It started with a piece of marble. Not a bright, webbed, polished orb- just a vein of dusky marble buried in the roots of the cliffs outside of Florence. Eventually the vein was tapped, picked, and the chunks of it carted by miners out of the hills and into Florence. The pieces were fired and buffed in the workshops of the city’s stoneworkers, then distributed throughout the country.
The pieces would all become famous sculptures; Schiavonni’s “The Arachnid”, which suffered two broken-off limbs as it was dropped by movers in Paris and then renamed “The Insect” in 1799. The “Madonna of Bruges”, stolen by the Nazis and rescued by George Clooney in 1945. The statue of David, which would meet its fate via flash photography in 2022, as one shocked tourist forgot to change his camera setting and accidentally flashed the statue to pieces.
But one work never saw the worldwide fame of the others. It was shipped to a dying sculptor in Verona in 1402, where it was fashioned after a prominent citizen of the city. Hour by hour, the block of stone was slowly transformed into a flawless bust of an emotionless man. Upon finishing the sculpture, the artist managed to inscribe in its base, “Dedicated to Lord…” before he dropped dead of Renaissance Disease, a malady consisting of starvation and broken-heartedness.
Three months later, the artist’s landlord came round to the apartment, responding to other tenants’ complaints of “a sinful reek” on the third floor and also wondering why he hadn’t been paid rent in ages. It was dark and stuffy as he entered the apartment, groping blindly along the walls in the palpable, fetid odor. He stumbled over something in the dark, a loose rug maybe, and only just caught himself by grasping a hard object in front of him. He stood, running his hands over the object. He felt eye sockets, a clammy nose, cold lips. Wild panic seized him for a moment before he realized he was holding a bust of a head. An idea popped into his head as he thought he could take the sculpture as rent payment. Whistling, he strode back out of the apartment, again tripping over something on the floor as he left.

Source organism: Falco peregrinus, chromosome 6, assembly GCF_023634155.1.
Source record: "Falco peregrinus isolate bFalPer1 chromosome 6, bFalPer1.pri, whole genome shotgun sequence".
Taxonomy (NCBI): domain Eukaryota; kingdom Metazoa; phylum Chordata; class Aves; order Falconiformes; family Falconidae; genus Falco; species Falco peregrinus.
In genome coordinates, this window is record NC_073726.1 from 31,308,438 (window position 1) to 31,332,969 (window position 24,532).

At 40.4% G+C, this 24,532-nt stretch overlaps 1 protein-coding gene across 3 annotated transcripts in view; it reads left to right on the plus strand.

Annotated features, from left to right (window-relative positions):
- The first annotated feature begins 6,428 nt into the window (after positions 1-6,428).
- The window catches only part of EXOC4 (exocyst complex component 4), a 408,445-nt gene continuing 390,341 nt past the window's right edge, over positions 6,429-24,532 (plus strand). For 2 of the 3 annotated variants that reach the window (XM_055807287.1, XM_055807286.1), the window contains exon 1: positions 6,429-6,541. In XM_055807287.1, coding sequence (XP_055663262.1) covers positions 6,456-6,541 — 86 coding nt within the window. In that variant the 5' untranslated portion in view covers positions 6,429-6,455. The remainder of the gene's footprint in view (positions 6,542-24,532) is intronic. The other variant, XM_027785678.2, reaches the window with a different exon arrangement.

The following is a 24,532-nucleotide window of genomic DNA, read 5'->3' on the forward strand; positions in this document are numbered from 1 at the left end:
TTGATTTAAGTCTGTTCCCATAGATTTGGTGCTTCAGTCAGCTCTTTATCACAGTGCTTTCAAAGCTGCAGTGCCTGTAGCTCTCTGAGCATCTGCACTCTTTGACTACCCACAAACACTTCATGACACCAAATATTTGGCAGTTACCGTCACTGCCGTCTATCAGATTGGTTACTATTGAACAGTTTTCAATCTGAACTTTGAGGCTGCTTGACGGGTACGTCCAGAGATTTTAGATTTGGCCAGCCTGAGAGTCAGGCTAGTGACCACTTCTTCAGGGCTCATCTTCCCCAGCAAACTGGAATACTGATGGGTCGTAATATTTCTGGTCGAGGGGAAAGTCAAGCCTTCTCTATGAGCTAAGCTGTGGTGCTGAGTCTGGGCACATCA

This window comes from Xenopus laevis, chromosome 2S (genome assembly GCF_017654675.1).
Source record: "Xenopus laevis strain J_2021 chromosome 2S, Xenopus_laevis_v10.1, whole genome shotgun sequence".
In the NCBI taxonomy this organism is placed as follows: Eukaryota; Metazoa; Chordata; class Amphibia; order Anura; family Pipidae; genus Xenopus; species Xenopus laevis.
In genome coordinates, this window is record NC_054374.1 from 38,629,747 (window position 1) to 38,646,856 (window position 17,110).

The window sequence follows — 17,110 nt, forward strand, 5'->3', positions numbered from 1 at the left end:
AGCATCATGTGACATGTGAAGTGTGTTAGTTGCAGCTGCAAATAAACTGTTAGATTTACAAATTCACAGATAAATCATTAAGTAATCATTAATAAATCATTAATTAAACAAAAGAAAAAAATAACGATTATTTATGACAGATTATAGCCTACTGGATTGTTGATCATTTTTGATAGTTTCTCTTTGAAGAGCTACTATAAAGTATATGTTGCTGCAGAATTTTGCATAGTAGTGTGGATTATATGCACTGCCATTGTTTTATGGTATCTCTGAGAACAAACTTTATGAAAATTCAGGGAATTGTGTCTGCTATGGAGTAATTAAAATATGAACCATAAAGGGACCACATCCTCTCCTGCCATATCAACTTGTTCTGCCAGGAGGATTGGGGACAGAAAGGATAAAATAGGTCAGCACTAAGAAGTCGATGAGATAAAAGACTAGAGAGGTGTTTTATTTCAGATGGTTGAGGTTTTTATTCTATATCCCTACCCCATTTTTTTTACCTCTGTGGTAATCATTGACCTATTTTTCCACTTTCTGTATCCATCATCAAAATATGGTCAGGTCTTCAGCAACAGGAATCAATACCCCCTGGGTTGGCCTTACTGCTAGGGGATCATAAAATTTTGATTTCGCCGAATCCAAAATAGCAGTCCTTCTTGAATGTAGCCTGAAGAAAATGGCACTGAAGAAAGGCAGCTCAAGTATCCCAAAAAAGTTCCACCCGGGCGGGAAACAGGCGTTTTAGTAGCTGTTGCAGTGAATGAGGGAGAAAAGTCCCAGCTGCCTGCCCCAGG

He sold it in Verona’s market to a merchant who immediately displayed it for twice the price. Before long, a voice in the crowd called out, “Oh, darling look! This looks just like you!”
At the same time, another voice from elsewhere in the market exclaimed, “Why, husband, I think that sculpture might be of you!”
Two women emerged from the crowd, rushing toward the merchant’s stand. One was tall, beautiful, and olive-complexioned… and also severely pregnant. The other was stout and matronly, but her only baby was a cannoli at every meal. Their husbands came beside them. The first was a lord of the city and head of the Montague household. His eyes were drilling and his words powerful. The second man was also a lord and patriarch of the Capulet family. He was known far abroad. For his temper.
They tried arguing with each other for the sculpture, they tried bribery, haggling, reverse psychology, inverse psychology, but both couples were recalcitrant. A few grabs were made for the bust, but the merchant hugged it to his chest with a gleeful grin as the proud couples’ offers went up. Finally, the bidders challenged each other to a couples’ duel, a fight to the death in which all spouses participated. Holding her jiggling baby bump with one hand, and throwing haymakers with the other like it was 1399, Lady Montague socked the Lady Capulet in the chin, dropping her like an under-stuffed doll.
The husbands both had their fists out like they were holding invisible snakes, making a few tentative punches now and then. “Hit ‘im, Gary!” Lady Montague yelled to her husband as she throttled Lady Capulet. Lord Montague tried, but he hurt his knuckles on Capulet’s jaw. Lord Capulet responded with the dreaded backhanded slap.
Before the duel could progress any further, the young Prince of Verona rushed to the fight and shouted, “Halt! I just decided that citizens aren’t actually allowed to kill other people!”
“But we’re winning!” Shouted Lady Montague.
“No you’re not! We’re winning!” Lady Capulet yelled from beneath the baby bump.
“If you don’t stop, I’m throwing all four of you into the dungeons!” replied the Prince.
The couples grudgingly relented, and the Capulets rose and fled, smashing the bust from the merchant’s arms as they ran. It cracked into fist-sized chunks as it hit the ground. “I’ll get you for that!” Lord Montague shouted. “I always get my man!”
And this is how the feud between the two most influential families of Verona really started.
Week II, Group III